Read John 13.21-32

                After saying this Jesus was troubled in spirit, and declared, “Very truly, I tell you, one of you will betray me.” The disciples looked at one another, uncertain of whom he was speaking. One of his disciples–the one whom Jesus loved–was reclining next to him; Simon Peter therefore motioned to him to ask Jesus of whom he was speaking.

                So while reclining next to Jesus, he asked him, “Lord, who is it?” Jesus answered, “It is the one to whom I give this piece of bread when I have dipped it in the dish.” So when he had dipped the piece of bread, he gave it to Judas son of Simon Iscariot. After he received the piece of bread, Satan entered into him. Jesus said to him, “Do quickly what you are going to do.”

                Now no one at the table knew why he said this to him. Some thought that, because Judas had the common purse, Jesus was telling him, “Buy what we need for the festival”; or, that he should give something to the poor. So, after receiving the piece of bread, he immediately went out. And it was night.

               When he had gone out, Jesus said, “Now the Son of Man has been glorified, and God has been glorified in him. If God has been glorified in him, God will also glorify him in himself and will glorify him at once.

 

From Rev. Kevin Bowers, First Christian Church (Disciples of Christ), Weirton

It is my prayer that we take this time as a time of reflection. As Christians, we like to go from the glory of Palm Sunday to the glory of Easter and forget there were some terrible days in between. Most of us would like to brush away those terrible days as if they didn’t exist, but they did and do.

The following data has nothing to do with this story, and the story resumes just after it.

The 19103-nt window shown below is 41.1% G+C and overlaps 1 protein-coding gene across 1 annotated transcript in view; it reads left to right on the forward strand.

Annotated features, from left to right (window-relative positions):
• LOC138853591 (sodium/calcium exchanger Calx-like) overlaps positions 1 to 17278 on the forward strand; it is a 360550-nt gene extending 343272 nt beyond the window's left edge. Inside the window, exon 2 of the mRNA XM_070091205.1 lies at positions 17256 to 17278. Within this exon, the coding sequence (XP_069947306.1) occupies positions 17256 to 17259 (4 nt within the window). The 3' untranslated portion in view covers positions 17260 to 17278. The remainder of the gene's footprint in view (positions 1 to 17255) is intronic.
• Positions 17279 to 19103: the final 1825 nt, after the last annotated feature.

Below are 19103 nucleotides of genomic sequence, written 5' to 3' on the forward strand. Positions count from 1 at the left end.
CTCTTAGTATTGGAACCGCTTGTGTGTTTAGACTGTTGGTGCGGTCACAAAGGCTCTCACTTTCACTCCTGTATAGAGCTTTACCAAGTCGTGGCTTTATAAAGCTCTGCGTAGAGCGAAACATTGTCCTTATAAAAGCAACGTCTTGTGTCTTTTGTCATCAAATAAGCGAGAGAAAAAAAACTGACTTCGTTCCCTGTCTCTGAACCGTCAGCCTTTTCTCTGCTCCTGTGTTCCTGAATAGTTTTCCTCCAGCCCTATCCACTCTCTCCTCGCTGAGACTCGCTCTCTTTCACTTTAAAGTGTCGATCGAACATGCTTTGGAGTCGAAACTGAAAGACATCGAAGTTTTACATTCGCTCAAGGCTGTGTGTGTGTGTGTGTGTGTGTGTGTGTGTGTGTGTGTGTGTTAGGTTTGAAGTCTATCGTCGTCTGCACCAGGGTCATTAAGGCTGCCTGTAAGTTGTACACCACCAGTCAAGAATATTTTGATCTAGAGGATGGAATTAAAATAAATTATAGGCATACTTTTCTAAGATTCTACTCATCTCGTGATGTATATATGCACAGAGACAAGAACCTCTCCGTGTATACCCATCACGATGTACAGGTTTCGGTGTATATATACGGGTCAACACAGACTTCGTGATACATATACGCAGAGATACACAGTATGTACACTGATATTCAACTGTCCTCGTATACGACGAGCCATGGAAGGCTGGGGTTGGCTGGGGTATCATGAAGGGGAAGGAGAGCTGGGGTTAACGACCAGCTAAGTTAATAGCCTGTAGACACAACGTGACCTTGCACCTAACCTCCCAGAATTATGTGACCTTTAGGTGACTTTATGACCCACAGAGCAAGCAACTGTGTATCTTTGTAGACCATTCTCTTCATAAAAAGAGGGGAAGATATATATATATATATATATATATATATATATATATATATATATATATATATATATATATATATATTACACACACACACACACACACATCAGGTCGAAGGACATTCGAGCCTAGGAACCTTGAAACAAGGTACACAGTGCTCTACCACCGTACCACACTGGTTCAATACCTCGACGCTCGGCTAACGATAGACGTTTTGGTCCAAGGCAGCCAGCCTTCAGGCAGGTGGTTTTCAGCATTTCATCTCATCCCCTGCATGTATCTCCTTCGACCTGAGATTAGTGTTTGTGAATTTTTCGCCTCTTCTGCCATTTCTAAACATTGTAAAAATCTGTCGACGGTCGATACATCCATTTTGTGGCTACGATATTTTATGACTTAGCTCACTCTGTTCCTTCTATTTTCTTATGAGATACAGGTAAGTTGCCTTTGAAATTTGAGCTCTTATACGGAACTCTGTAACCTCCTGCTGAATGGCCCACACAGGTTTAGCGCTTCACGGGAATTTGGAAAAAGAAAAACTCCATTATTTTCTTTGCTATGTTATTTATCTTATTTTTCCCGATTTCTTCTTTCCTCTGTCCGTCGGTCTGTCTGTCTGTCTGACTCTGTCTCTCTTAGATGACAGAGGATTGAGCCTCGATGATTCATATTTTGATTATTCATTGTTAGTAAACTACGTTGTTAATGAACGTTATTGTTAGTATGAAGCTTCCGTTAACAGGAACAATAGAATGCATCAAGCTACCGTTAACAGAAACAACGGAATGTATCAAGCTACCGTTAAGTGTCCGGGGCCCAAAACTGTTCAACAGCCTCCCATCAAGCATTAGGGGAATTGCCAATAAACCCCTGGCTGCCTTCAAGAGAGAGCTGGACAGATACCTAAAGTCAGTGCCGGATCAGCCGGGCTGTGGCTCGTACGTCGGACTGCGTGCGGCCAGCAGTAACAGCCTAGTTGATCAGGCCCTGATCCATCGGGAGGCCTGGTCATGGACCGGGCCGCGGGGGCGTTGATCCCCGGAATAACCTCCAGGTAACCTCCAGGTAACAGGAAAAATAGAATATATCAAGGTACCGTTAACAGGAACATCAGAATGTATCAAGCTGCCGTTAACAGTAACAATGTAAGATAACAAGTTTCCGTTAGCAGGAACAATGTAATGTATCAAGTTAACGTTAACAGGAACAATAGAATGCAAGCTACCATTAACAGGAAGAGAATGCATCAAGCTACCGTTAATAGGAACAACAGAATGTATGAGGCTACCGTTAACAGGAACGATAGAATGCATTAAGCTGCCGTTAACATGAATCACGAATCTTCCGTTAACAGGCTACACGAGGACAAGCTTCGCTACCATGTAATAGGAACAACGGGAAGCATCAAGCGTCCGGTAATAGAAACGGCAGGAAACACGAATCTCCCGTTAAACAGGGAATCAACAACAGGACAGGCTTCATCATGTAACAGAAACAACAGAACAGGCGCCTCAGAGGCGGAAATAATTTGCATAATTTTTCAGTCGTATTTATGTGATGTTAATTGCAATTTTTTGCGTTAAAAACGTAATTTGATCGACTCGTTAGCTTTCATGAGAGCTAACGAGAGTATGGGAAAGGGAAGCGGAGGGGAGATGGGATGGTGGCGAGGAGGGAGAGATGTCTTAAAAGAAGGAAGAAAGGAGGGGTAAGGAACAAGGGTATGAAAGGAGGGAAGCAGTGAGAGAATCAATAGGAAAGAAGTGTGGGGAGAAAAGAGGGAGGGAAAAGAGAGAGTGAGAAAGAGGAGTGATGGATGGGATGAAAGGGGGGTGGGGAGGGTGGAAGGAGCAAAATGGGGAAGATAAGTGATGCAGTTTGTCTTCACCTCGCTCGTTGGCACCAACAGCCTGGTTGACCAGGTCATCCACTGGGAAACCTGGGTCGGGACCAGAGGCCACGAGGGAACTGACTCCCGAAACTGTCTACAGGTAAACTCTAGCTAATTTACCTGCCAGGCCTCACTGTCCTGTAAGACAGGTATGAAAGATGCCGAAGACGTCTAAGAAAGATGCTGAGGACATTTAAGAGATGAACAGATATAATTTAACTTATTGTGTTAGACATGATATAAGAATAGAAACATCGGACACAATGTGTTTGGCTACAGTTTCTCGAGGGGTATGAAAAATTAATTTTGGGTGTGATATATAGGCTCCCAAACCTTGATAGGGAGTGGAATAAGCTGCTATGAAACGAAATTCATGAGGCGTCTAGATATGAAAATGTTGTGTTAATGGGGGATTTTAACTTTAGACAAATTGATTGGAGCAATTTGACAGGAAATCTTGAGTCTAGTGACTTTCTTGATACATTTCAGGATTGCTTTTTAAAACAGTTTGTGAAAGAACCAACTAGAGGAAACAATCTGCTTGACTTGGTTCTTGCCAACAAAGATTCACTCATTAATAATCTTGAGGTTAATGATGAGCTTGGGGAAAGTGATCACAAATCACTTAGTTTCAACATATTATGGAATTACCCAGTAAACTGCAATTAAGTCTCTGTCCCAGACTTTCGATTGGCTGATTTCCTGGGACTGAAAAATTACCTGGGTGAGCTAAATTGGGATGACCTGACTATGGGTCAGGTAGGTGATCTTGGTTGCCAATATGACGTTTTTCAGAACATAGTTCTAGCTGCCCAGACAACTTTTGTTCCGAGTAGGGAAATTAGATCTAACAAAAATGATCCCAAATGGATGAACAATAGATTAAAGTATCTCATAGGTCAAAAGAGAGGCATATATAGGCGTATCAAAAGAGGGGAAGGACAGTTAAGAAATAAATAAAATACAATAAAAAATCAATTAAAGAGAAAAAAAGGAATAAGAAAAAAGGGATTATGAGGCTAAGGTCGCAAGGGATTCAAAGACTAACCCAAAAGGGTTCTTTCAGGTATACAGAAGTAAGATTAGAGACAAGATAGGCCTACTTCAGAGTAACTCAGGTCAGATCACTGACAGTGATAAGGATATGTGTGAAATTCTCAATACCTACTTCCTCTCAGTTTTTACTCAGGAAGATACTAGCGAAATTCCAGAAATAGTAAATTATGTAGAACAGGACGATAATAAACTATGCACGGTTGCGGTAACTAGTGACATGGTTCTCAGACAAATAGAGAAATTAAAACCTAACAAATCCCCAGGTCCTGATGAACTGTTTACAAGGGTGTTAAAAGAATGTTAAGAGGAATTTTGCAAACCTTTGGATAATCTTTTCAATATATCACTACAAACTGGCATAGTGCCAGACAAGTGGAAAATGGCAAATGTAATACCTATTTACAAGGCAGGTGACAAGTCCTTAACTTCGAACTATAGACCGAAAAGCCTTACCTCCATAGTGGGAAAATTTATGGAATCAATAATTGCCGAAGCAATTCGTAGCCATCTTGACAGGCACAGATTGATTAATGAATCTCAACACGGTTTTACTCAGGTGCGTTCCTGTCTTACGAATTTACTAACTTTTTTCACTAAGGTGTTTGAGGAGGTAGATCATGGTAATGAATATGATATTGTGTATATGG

The text tells us about Jesus talking about his betrayer, who was Judas. But in reality, it is all of us. We know that Judas sold Jesus out for 30 pieces of silver, but I’ve found that so often I’ve sold him out for far less: In a lie, so I don’t lose face; bypassing my brother or sister in time of need; looking toward my own good, instead of the Body of Christ; harboring vengeance, when I should be offering forgiveness.

The Good News is coming, but honestly the Good News is already here. Jesus Christ loves and forgives us, even when we fall into the trap for which we criticize others. The dark days of Holy Week are part of the story, but they are not the entire story. Thanks be to God!

God of grace and glory, we give thanks for your abundant love and peace.

As they draw us nearer to you and one another in discipleship, may we follow Christ’s example,

despite our doubts, insecurities, and shortcomings.

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